Current Issue

CONTENTS of Volume 21, Number 2, December 2015

  • NAMGYOO K. PARK, KIRA CHOI, JINJU LEE

  • The Hierarchy Myopia of Organizational Learning

  • ABSTRACT

    Previous studies have been interested in how to maximize both the efficiency and the effectiveness of organizational learning. On the flipside, some studies have investigated the critical barriers to learning. We suggest organizational hierarchy as another cause and theoretically explore how it can deter learning performance. Specifically, we argue that the configuration of structure determines a prevalent form of learning method in an organization to consequently affect its learning performance. Using simulation modeling, we show that non-hierarchical organizations may be a better learning environment than hierarchical organizations. We also show that the contextual factors, such as problem complexity and member regrouping, may affect the base-line result. This study subsequently calls for further attention be paid to the key issues concerning the hierarchy and organization learning performance.

  • KEYWORDS

    myopia of learning, hierarchy, organizational learning performance

  • JIN NAM CHOI, GOO HYEOK CHUNG, SUN YOUNG SUNG, ARIF NAZIR BUTT, MOATAZ SOLIMAN, JIN WOOK CHANG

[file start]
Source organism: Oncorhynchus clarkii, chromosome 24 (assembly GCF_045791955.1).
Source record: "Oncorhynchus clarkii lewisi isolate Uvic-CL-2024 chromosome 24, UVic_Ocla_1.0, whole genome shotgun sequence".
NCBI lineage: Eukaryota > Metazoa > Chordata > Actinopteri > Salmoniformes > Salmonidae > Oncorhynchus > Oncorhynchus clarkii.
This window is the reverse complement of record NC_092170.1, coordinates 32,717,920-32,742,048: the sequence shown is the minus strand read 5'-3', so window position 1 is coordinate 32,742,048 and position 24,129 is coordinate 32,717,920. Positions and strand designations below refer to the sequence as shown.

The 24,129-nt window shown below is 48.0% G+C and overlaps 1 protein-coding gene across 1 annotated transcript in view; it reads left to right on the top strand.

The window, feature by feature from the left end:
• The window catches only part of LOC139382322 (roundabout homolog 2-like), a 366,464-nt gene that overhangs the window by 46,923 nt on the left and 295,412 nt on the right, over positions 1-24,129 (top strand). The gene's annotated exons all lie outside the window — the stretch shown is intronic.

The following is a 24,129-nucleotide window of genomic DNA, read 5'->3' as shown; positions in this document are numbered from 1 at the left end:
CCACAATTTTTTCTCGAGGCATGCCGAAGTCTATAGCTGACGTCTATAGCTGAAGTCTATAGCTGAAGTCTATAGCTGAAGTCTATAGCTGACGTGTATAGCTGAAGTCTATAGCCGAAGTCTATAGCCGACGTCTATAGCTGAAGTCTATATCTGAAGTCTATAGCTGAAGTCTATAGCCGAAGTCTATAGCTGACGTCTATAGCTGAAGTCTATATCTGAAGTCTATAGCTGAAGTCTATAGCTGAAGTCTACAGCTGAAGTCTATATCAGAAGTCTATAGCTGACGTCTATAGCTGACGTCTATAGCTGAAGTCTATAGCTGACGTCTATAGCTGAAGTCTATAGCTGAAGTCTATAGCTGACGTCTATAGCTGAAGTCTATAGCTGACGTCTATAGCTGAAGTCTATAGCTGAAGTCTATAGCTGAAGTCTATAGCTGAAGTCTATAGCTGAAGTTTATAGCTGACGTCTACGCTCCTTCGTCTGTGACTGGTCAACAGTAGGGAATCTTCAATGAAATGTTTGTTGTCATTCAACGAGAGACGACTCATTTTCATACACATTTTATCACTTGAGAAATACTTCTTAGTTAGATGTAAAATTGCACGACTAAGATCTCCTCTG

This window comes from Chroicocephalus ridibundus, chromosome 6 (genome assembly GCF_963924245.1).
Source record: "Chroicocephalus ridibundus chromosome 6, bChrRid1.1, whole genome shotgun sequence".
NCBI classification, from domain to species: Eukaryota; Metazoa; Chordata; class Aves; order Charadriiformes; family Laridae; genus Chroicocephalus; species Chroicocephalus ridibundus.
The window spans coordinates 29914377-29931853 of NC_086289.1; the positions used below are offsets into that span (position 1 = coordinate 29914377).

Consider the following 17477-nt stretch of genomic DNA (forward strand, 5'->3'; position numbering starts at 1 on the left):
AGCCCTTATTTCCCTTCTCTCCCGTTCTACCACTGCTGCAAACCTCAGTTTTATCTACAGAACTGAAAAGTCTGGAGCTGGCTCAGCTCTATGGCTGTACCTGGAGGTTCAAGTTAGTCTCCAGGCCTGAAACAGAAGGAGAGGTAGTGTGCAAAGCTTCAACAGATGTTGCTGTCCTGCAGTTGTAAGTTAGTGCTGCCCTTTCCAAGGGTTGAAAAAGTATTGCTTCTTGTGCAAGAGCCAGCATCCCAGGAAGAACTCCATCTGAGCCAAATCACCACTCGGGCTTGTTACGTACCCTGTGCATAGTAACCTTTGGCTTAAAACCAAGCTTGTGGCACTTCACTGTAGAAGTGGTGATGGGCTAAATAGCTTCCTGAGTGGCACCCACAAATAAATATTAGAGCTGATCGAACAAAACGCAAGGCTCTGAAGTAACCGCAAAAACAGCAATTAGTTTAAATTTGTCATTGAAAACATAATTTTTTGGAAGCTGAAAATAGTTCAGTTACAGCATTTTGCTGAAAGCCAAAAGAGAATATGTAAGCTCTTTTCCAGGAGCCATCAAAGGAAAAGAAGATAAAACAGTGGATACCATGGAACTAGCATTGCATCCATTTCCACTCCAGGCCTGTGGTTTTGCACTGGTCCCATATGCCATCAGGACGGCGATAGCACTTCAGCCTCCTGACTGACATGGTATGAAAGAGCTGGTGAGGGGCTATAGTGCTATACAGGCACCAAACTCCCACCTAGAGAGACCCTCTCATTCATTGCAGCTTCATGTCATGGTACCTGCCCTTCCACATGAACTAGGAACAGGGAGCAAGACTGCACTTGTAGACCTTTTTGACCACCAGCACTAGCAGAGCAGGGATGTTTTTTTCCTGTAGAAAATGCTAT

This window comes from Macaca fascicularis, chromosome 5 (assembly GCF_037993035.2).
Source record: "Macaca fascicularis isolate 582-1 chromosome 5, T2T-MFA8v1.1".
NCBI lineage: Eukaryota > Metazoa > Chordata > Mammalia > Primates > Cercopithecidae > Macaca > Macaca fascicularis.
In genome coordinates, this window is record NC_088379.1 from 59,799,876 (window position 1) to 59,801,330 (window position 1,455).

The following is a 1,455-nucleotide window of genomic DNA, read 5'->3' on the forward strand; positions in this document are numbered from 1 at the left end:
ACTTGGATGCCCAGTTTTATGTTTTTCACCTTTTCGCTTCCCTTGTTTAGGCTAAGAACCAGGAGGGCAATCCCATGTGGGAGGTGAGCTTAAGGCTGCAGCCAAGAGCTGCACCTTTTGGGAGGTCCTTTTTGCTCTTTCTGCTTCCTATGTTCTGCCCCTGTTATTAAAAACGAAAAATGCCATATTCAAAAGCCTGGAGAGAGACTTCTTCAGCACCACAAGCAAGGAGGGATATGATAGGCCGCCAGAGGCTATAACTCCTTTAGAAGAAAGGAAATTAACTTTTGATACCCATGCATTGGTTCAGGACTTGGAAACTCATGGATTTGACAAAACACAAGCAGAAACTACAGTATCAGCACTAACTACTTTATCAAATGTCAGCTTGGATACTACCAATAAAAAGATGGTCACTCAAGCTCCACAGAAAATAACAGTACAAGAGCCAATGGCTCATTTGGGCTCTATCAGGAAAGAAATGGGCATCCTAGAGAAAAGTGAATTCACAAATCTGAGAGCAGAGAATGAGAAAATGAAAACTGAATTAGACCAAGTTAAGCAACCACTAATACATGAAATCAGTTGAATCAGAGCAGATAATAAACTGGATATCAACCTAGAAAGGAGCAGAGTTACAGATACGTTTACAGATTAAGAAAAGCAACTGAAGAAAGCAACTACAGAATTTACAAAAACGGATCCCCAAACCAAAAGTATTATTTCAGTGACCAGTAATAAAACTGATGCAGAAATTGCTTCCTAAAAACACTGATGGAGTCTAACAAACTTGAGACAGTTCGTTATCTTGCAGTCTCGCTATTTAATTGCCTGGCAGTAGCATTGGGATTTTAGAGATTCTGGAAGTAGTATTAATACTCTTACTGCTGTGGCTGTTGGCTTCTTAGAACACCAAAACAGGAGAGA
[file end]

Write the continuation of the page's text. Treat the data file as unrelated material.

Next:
• Does Emotional Intelligence Matter in Interpersonal Processes? The Mediating Role of Emotion Management

  • ABSTRACT

    Researchers have identified emotional intelligence (EI) as an important individual characteristic that predicts interpersonal effectiveness. In this study, we identified three potential areas of emotion management (emotion expression, emotion recognition, and shaping counterpart emotion) that may be promoted by intrapersonal and interpersonal EI, and may mediate the effects of EI on interpersonal process and outcomes. Our analysis of data from a dyadic negotiation simulation indicates that EI predicts one aspect of emotion management (shaping counterpart emotion). Intrapersonal EI (but not interpersonal EI) increased counterpart positive emotion and decreased counterpart negative emotion during the negotiation simulation. Nevertheless, the overall relationship between EI and emotion management was weak. The present study highlighted the need for clearly conceptualizing and investigating emotional management through which individuals accrue interpersonal and performance benefits.

  • KEYWORDS

    emotional intelligence, emotion management, interpersonal behavior, negotiation

  • HEE SUB BYUN, JI HYE LEE, KYUNG SUH PARK

  • Impact of Controlling Shareholders on Corporate Social Responsibility under External Financial Constraints

  • ABSTRACT

    This study examines the relationship between the ownership of controlling shareholders and corporate social responsibility in Korea under external financial constraints. Empirical results show that a negative relationship is observed only in firms with fewer external financial constraints, while it is weaker or disappears for firms with more financial constraints. We obtain similar results when we use the level of environmental management as a proxy for corporate social responsibility. These results confirm that external financial constraints act as a monitoring mechanism and mitigate the agency problem of controlling shareholders.

  • KEYWORDS

    controlling shareholders, conflict of interest, corporate social responsibility, external financial constraints, Korea